And after you marry, what is God concerned about? It is not about what kind of person you married at that point. It is what kind of spouse are you going to be. It’s easy to think about what your spouse should do for you. It’s harder to think about what you should do for them. After all, that requires change and risk on your part.

What about college and career paths? What do you want to do? What can you do? What do you have the ability to do? Is what you want to do moral? If so, go for it. It doesn’t also have to be ministry. You can do ministry without having an explicit career in ministry. I also see no reason to think that if you really like architecture and want to be an architect, that you can pursue that path and get before God one day and He’ll say, “You sinned in your life! I wanted you to be a dentist!”

At this point then, it’s not about what kind of field you go into. It’s about what kind of worker are you. How will you serve? The advice to slaves applies to us. Serve your masters as if you were serving Christ. Naturally, you don’t do anything immoral, but you do try to be the best that you can.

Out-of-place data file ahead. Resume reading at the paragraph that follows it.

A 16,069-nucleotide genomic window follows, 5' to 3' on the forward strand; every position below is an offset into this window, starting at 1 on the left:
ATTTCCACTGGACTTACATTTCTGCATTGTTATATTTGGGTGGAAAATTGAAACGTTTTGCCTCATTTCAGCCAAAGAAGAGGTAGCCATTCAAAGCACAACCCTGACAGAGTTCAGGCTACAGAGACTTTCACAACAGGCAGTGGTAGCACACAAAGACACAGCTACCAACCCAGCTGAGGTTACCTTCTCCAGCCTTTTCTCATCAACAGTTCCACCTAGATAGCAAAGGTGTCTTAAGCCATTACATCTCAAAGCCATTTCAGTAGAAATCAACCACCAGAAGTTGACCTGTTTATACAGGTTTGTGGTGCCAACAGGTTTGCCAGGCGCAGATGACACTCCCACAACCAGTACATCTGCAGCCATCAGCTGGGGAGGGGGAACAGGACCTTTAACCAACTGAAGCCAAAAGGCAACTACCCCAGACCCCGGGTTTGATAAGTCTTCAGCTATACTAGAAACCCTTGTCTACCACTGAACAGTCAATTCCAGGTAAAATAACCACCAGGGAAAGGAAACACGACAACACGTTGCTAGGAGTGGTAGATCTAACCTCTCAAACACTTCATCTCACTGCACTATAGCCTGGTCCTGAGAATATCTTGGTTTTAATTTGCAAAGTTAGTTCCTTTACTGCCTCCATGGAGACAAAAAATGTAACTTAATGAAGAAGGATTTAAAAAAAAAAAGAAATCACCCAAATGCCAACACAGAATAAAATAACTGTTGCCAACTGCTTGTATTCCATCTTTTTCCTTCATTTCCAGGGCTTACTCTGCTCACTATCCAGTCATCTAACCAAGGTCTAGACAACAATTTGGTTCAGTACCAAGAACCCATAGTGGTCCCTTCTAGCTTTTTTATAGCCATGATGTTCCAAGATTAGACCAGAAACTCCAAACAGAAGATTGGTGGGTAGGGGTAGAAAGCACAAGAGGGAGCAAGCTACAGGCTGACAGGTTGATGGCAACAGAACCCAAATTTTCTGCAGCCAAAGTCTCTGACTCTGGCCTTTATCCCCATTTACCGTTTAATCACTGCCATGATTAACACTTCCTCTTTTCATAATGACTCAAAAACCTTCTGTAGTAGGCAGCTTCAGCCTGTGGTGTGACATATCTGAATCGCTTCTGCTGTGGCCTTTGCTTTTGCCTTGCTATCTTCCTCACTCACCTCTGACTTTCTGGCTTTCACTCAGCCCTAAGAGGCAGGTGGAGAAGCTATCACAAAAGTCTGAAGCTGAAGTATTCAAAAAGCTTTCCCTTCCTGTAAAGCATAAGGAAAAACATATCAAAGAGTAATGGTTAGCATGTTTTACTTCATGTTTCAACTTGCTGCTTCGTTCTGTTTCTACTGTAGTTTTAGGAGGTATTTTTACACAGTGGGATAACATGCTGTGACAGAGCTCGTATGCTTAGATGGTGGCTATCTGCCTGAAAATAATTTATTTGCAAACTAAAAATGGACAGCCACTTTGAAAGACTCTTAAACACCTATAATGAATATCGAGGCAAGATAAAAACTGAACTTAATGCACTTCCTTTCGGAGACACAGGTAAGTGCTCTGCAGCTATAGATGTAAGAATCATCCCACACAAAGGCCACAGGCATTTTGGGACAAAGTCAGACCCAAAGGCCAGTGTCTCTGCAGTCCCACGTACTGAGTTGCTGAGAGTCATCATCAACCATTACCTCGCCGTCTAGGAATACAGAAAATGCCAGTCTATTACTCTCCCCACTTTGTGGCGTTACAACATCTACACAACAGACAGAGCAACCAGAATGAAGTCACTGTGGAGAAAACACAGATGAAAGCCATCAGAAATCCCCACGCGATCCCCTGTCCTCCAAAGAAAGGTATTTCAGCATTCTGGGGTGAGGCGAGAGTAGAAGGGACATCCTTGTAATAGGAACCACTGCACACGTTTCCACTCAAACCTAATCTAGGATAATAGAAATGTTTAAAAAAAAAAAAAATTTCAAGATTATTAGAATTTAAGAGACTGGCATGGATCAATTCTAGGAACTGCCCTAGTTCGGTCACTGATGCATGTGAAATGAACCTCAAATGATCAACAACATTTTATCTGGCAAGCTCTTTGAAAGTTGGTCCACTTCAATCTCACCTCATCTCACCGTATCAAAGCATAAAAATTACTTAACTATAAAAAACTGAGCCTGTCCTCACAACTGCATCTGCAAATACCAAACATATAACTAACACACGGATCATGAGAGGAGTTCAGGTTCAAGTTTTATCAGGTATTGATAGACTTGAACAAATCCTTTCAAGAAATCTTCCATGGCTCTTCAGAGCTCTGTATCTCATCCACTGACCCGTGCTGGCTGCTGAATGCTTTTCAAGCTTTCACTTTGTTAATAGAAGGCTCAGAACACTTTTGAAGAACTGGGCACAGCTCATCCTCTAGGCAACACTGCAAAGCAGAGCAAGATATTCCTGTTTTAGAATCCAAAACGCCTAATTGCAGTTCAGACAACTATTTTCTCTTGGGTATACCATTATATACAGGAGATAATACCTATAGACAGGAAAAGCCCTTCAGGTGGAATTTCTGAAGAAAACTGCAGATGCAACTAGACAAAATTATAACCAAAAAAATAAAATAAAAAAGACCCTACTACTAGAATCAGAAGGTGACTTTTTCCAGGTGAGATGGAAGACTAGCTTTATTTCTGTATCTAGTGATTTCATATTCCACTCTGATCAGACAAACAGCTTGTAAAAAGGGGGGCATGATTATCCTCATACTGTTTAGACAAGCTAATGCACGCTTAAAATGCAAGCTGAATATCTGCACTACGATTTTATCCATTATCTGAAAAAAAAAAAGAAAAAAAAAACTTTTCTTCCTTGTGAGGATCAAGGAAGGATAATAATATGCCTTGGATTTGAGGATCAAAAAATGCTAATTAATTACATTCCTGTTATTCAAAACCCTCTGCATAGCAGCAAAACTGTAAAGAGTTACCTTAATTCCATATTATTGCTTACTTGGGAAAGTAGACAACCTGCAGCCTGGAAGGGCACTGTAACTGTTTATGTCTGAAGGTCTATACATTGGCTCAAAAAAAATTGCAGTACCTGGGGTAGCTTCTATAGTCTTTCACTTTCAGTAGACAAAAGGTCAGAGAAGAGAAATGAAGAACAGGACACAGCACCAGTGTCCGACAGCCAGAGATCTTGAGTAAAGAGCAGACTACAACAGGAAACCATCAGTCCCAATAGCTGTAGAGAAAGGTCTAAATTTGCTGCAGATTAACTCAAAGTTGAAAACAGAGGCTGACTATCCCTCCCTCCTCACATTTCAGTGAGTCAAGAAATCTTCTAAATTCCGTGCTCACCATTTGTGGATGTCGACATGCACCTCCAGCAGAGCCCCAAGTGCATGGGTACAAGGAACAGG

If someone comes to you with the “God told me” message about you, be very suspicious. Of course, it can be a real message. There are times true messages like this have been given, but unless someone says something explicitly that they could know no other way, be cautious about it. Go back to Scripture. It’s the source you can trust.

Doing so will also help you to take yourself a little bit less seriously. Not everything that happens in your life is a personal divine message about you. Sometimes, things just happen. The universe does not revolve around you. The focus of your life is what you’re doing for Jesus. It is not so much what God is doing in your life. It is what you are doing in His.

In Christ,
Nick Peters

 

 

On Sexual Harassment

What are we to make of this modern outbreak? Let’s plunge into the Deeper Waters and find out.

Odds are that before the day is through, a new sexual harassment charge will be brought forward against Roy Moore, Al Franken, or someone else in a position of power. This leaves Christians wondering what is going on exactly. How is it that we respond to this? Why is this such an issue today?

The first thing to say about this is innocent until proven guilty. That’s the American system. If someone does apologize or agree to the charges, then yes, take that as an admission of guilt. I don’t care for the comedy of Louis CK, but when the charges were brought against him, I withheld judgment until he came forward and said that they were true.